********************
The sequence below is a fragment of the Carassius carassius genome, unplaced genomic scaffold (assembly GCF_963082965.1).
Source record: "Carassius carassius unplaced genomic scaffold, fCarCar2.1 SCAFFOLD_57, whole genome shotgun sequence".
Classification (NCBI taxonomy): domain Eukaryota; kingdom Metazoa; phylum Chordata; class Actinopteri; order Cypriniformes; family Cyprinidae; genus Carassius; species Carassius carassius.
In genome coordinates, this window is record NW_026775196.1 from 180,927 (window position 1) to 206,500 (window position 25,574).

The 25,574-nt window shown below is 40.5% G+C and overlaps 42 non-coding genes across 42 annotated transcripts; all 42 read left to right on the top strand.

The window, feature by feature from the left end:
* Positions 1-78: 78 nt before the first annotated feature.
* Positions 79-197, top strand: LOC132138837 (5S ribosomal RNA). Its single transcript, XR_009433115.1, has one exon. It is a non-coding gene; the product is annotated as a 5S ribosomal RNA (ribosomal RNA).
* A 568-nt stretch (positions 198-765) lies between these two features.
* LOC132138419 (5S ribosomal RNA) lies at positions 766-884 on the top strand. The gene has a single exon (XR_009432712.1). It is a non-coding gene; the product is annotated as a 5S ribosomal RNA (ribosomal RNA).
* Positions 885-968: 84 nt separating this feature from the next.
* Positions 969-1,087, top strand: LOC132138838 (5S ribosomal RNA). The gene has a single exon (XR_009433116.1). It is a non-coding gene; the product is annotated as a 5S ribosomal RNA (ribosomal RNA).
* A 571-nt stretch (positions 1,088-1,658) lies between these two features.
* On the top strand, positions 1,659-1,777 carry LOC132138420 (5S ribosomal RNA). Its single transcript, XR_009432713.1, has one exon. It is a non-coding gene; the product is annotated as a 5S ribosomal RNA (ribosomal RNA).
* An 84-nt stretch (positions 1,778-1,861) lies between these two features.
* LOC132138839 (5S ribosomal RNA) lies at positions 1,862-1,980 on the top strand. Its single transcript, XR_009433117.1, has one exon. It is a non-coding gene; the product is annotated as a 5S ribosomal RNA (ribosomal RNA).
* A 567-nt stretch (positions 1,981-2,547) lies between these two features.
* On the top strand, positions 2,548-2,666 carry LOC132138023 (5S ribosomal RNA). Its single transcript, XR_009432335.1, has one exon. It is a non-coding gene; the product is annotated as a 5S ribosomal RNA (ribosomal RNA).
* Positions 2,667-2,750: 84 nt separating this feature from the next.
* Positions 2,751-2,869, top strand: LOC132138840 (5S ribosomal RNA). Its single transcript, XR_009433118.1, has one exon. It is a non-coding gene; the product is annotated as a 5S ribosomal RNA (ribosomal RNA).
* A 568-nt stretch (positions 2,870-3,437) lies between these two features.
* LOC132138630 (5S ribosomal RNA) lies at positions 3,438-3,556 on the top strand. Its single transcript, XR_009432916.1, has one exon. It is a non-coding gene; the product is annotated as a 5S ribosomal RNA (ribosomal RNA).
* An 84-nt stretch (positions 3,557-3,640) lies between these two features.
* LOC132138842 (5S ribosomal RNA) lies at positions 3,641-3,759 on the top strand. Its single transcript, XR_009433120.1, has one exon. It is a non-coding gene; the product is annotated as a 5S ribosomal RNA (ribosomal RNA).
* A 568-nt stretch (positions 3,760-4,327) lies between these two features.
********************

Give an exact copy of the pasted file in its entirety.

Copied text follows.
The sequence below is a fragment of the Carassius carassius genome, unplaced genomic scaffold (assembly GCF_963082965.1).
Source record: "Carassius carassius unplaced genomic scaffold, fCarCar2.1 SCAFFOLD_57, whole genome shotgun sequence".
Classification (NCBI taxonomy): domain Eukaryota; kingdom Metazoa; phylum Chordata; class Actinopteri; order Cypriniformes; family Cyprinidae; genus Carassius; species Carassius carassius.
In genome coordinates, this window is record NW_026775196.1 from 180,927 (window position 1) to 206,500 (window position 25,574).

The 25,574-nt window shown below is 40.5% G+C and overlaps 42 non-coding genes across 42 annotated transcripts; all 42 read left to right on the top strand.

The window, feature by feature from the left end:
* Positions 1-78: 78 nt before the first annotated feature.
* Positions 79-197, top strand: LOC132138837 (5S ribosomal RNA). Its single transcript, XR_009433115.1, has one exon. It is a non-coding gene; the product is annotated as a 5S ribosomal RNA (ribosomal RNA).
* A 568-nt stretch (positions 198-765) lies between these two features.
* LOC132138419 (5S ribosomal RNA) lies at positions 766-884 on the top strand. The gene has a single exon (XR_009432712.1). It is a non-coding gene; the product is annotated as a 5S ribosomal RNA (ribosomal RNA).
* Positions 885-968: 84 nt separating this feature from the next.
* Positions 969-1,087, top strand: LOC132138838 (5S ribosomal RNA). The gene has a single exon (XR_009433116.1). It is a non-coding gene; the product is annotated as a 5S ribosomal RNA (ribosomal RNA).
* A 571-nt stretch (positions 1,088-1,658) lies between these two features.
* On the top strand, positions 1,659-1,777 carry LOC132138420 (5S ribosomal RNA). Its single transcript, XR_009432713.1, has one exon. It is a non-coding gene; the product is annotated as a 5S ribosomal RNA (ribosomal RNA).
* An 84-nt stretch (positions 1,778-1,861) lies between these two features.
* LOC132138839 (5S ribosomal RNA) lies at positions 1,862-1,980 on the top strand. Its single transcript, XR_009433117.1, has one exon. It is a non-coding gene; the product is annotated as a 5S ribosomal RNA (ribosomal RNA).
* A 567-nt stretch (positions 1,981-2,547) lies between these two features.
* On the top strand, positions 2,548-2,666 carry LOC132138023 (5S ribosomal RNA). Its single transcript, XR_009432335.1, has one exon. It is a non-coding gene; the product is annotated as a 5S ribosomal RNA (ribosomal RNA).
* Positions 2,667-2,750: 84 nt separating this feature from the next.
* Positions 2,751-2,869, top strand: LOC132138840 (5S ribosomal RNA). Its single transcript, XR_009433118.1, has one exon. It is a non-coding gene; the product is annotated as a 5S ribosomal RNA (ribosomal RNA).
* A 568-nt stretch (positions 2,870-3,437) lies between these two features.
* LOC132138630 (5S ribosomal RNA) lies at positions 3,438-3,556 on the top strand. Its single transcript, XR_009432916.1, has one exon. It is a non-coding gene; the product is annotated as a 5S ribosomal RNA (ribosomal RNA).
* An 84-nt stretch (positions 3,557-3,640) lies between these two features.
* LOC132138842 (5S ribosomal RNA) lies at positions 3,641-3,759 on the top strand. Its single transcript, XR_009433120.1, has one exon. It is a non-coding gene; the product is annotated as a 5S ribosomal RNA (ribosomal RNA).
* A 568-nt stretch (positions 3,760-4,327) lies between these two features.